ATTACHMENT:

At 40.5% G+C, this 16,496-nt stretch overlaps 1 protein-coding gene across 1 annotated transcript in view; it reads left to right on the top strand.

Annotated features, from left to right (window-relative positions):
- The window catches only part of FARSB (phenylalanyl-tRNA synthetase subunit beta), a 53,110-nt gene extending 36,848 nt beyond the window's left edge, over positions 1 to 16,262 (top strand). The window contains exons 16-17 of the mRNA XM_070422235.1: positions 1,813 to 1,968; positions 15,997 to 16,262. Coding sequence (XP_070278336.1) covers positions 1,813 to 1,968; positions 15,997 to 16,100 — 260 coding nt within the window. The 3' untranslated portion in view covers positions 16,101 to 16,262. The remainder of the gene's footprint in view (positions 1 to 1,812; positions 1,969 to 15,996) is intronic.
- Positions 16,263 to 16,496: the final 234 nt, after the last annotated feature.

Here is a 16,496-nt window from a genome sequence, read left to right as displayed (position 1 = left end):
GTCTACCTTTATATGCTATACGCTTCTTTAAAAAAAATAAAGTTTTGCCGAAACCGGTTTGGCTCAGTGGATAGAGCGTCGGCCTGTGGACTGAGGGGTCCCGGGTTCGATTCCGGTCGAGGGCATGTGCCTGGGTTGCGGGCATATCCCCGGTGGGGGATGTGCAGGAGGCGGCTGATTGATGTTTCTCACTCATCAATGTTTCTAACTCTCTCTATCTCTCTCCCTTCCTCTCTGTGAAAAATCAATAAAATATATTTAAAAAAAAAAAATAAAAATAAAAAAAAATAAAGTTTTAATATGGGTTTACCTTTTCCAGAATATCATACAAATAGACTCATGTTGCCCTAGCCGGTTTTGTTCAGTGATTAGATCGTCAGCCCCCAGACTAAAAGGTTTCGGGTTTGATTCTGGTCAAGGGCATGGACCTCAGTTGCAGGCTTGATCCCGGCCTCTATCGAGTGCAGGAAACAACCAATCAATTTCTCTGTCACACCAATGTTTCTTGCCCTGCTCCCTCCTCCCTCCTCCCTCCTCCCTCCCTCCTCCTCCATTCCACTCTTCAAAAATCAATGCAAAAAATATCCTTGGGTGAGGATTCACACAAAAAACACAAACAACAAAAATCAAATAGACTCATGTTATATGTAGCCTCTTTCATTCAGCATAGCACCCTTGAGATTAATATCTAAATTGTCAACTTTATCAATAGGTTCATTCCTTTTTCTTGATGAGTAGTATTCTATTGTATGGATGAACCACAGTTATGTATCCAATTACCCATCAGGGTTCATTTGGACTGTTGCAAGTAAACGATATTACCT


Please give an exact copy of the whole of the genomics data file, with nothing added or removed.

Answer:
At 40.5% G+C, this 16,496-nt stretch overlaps 1 protein-coding gene across 1 annotated transcript in view; it reads left to right on the top strand.

Annotated features, from left to right (window-relative positions):
- The window catches only part of FARSB (phenylalanyl-tRNA synthetase subunit beta), a 53,110-nt gene extending 36,848 nt beyond the window's left edge, over positions 1 to 16,262 (top strand). The window contains exons 16-17 of the mRNA XM_070422235.1: positions 1,813 to 1,968; positions 15,997 to 16,262. Coding sequence (XP_070278336.1) covers positions 1,813 to 1,968; positions 15,997 to 16,100 — 260 coding nt within the window. The 3' untranslated portion in view covers positions 16,101 to 16,262. The remainder of the gene's footprint in view (positions 1 to 1,812; positions 1,969 to 15,996) is intronic.
- Positions 16,263 to 16,496: the final 234 nt, after the last annotated feature.

Here is a 16,496-nt window from a genome sequence, read left to right as displayed (position 1 = left end):
GTCTACCTTTATATGCTATACGCTTCTTTAAAAAAAATAAAGTTTTGCCGAAACCGGTTTGGCTCAGTGGATAGAGCGTCGGCCTGTGGACTGAGGGGTCCCGGGTTCGATTCCGGTCGAGGGCATGTGCCTGGGTTGCGGGCATATCCCCGGTGGGGGATGTGCAGGAGGCGGCTGATTGATGTTTCTCACTCATCAATGTTTCTAACTCTCTCTATCTCTCTCCCTTCCTCTCTGTGAAAAATCAATAAAATATATTTAAAAAAAAAAAATAAAAATAAAAAAAAATAAAGTTTTAATATGGGTTTACCTTTTCCAGAATATCATACAAATAGACTCATGTTGCCCTAGCCGGTTTTGTTCAGTGATTAGATCGTCAGCCCCCAGACTAAAAGGTTTCGGGTTTGATTCTGGTCAAGGGCATGGACCTCAGTTGCAGGCTTGATCCCGGCCTCTATCGAGTGCAGGAAACAACCAATCAATTTCTCTGTCACACCAATGTTTCTTGCCCTGCTCCCTCCTCCCTCCTCCCTCCTCCCTCCCTCCTCCTCCATTCCACTCTTCAAAAATCAATGCAAAAAATATCCTTGGGTGAGGATTCACACAAAAAACACAAACAACAAAAATCAAATAGACTCATGTTATATGTAGCCTCTTTCATTCAGCATAGCACCCTTGAGATTAATATCTAAATTGTCAACTTTATCAATAGGTTCATTCCTTTTTCTTGATGAGTAGTATTCTATTGTATGGATGAACCACAGTTATGTATCCAATTACCCATCAGGGTTCATTTGGACTGTTGCAAGTAAACGATATTACCT